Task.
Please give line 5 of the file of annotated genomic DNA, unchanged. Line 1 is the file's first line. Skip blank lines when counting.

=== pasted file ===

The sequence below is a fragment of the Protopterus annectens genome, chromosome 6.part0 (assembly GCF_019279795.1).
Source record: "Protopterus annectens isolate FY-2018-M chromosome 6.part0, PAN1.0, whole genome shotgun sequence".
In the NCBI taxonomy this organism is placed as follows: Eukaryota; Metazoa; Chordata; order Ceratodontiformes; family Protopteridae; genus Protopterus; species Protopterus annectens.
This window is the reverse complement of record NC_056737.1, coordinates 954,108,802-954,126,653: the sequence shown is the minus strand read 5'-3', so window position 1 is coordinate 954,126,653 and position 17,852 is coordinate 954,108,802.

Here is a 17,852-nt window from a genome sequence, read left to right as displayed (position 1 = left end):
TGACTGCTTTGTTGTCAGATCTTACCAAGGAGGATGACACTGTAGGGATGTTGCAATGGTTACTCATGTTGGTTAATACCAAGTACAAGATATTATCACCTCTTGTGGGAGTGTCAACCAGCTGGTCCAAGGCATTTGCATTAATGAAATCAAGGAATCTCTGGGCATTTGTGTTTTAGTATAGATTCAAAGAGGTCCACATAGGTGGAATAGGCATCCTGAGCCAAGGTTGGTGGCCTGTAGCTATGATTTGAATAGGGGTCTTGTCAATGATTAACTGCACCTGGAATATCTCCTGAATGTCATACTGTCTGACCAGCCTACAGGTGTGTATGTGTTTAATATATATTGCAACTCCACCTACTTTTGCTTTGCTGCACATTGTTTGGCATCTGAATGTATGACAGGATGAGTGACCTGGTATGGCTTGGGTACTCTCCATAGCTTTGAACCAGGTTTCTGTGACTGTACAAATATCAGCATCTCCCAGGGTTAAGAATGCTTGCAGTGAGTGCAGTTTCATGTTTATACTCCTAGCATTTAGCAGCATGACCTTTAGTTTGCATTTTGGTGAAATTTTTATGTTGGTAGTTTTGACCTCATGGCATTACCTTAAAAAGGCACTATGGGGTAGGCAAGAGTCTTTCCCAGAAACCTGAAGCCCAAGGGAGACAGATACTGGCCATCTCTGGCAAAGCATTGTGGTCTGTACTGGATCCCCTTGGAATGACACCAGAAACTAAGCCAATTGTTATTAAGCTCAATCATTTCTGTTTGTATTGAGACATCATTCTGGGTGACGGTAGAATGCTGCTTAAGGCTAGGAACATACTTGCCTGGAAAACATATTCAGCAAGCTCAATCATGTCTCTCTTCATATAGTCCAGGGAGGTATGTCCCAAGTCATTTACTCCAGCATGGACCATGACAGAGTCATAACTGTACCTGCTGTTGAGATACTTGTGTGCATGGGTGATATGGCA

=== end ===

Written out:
Here is a 17,852-nt window from a genome sequence, read left to right as displayed (position 1 = left end):